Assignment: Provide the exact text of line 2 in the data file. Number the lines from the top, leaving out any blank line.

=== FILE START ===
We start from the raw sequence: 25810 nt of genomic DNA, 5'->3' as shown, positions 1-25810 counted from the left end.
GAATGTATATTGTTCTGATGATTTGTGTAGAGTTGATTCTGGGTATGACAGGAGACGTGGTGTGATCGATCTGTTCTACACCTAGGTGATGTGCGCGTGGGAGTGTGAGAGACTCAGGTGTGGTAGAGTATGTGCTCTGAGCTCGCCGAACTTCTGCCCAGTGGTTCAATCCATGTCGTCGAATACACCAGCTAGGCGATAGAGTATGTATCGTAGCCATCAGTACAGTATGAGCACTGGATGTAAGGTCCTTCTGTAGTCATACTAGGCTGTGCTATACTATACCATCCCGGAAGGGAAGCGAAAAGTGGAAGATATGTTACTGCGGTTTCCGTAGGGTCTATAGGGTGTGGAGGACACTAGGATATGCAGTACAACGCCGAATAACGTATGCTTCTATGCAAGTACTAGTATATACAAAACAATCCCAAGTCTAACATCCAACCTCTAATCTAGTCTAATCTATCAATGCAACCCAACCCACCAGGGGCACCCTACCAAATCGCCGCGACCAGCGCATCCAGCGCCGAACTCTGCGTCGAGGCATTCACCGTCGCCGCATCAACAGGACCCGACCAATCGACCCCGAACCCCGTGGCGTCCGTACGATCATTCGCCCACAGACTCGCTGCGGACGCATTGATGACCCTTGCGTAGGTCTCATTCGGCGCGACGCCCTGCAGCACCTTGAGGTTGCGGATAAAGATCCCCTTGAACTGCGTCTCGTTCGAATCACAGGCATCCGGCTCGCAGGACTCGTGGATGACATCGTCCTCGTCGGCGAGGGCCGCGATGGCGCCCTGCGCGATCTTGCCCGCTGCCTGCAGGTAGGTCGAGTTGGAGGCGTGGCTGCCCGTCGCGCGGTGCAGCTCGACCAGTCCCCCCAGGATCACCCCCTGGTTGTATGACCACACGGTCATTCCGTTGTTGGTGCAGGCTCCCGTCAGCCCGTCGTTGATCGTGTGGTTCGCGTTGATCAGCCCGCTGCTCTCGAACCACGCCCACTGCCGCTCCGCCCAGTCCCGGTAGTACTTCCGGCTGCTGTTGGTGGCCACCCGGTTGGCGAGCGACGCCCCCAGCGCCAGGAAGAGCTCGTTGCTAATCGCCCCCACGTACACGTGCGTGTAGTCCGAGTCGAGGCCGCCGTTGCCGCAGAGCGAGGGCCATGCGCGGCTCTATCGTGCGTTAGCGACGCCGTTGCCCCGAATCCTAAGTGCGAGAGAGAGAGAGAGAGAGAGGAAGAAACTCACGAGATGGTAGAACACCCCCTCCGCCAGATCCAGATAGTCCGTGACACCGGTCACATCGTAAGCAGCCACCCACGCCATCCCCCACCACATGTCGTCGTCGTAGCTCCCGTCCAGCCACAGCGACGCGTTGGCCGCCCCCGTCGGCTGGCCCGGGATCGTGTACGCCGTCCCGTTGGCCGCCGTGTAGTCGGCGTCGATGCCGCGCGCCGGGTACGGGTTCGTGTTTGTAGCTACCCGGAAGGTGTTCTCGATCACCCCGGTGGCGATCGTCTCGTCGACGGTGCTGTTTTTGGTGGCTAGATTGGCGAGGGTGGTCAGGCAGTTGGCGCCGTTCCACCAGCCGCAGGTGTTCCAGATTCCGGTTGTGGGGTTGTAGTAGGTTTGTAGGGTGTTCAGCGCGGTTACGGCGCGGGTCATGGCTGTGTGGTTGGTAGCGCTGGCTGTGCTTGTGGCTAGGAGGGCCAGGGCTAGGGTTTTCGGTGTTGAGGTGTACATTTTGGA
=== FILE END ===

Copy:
GAATGTATATTGTTCTGATGATTTGTGTAGAGTTGATTCTGGGTATGACAGGAGACGTGGTGTGATCGATCTGTTCTACACCTAGGTGATGTGCGCGTGGGAGTGTGAGAGACTCAGGTGTGGTAGAGTATGTGCTCTGAGCTCGCCGAACTTCTGCCCAGTGGTTCAATCCATGTCGTCGAATACACCAGCTAGGCGATAGAGTATGTATCGTAGCCATCAGTACAGTATGAGCACTGGATGTAAGGTCCTTCTGTAGTCATACTAGGCTGTGCTATACTATACCATCCCGGAAGGGAAGCGAAAAGTGGAAGATATGTTACTGCGGTTTCCGTAGGGTCTATAGGGTGTGGAGGACACTAGGATATGCAGTACAACGCCGAATAACGTATGCTTCTATGCAAGTACTAGTATATACAAAACAATCCCAAGTCTAACATCCAACCTCTAATCTAGTCTAATCTATCAATGCAACCCAACCCACCAGGGGCACCCTACCAAATCGCCGCGACCAGCGCATCCAGCGCCGAACTCTGCGTCGAGGCATTCACCGTCGCCGCATCAACAGGACCCGACCAATCGACCCCGAACCCCGTGGCGTCCGTACGATCATTCGCCCACAGACTCGCTGCGGACGCATTGATGACCCTTGCGTAGGTCTCATTCGGCGCGACGCCCTGCAGCACCTTGAGGTTGCGGATAAAGATCCCCTTGAACTGCGTCTCGTTCGAATCACAGGCATCCGGCTCGCAGGACTCGTGGATGACATCGTCCTCGTCGGCGAGGGCCGCGATGGCGCCCTGCGCGATCTTGCCCGCTGCCTGCAGGTAGGTCGAGTTGGAGGCGTGGCTGCCCGTCGCGCGGTGCAGCTCGACCAGTCCCCCCAGGATCACCCCCTGGTTGTATGACCACACGGTCATTCCGTTGTTGGTGCAGGCTCCCGTCAGCCCGTCGTTGATCGTGTGGTTCGCGTTGATCAGCCCGCTGCTCTCGAACCACGCCCACTGCCGCTCCGCCCAGTCCCGGTAGTACTTCCGGCTGCTGTTGGTGGCCACCCGGTTGGCGAGCGACGCCCCCAGCGCCAGGAAGAGCTCGTTGCTAATCGCCCCCACGTACACGTGCGTGTAGTCCGAGTCGAGGCCGCCGTTGCCGCAGAGCGAGGGCCATGCGCGGCTCTATCGTGCGTTAGCGACGCCGTTGCCCCGAATCCTAAGTGCGAGAGAGAGAGAGAGAGAGAGGAAGAAACTCACGAGATGGTAGAACACCCCCTCCGCCAGATCCAGATAGTCCGTGACACCGGTCACATCGTAAGCAGCCACCCACGCCATCCCCCACCACATGTCGTCGTCGTAGCTCCCGTCCAGCCACAGCGACGCGTTGGCCGCCCCCGTCGGCTGGCCCGGGATCGTGTACGCCGTCCCGTTGGCCGCCGTGTAGTCGGCGTCGATGCCGCGCGCCGGGTACGGGTTCGTGTTTGTAGCTACCCGGAAGGTGTTCTCGATCACCCCGGTGGCGATCGTCTCGTCGACGGTGCTGTTTTTGGTGGCTAGATTGGCGAGGGTGGTCAGGCAGTTGGCGCCGTTCCACCAGCCGCAGGTGTTCCAGATTCCGGTTGTGGGGTTGTAGTAGGTTTGTAGGGTGTTCAGCGCGGTTACGGCGCGGGTCATGGCTGTGTGGTTGGTAGCGCTGGCTGTGCTTGTGGCTAGGAGGGCCAGGGCTAGGGTTTTCGGTGTTGAGGTGTACATTTTGGA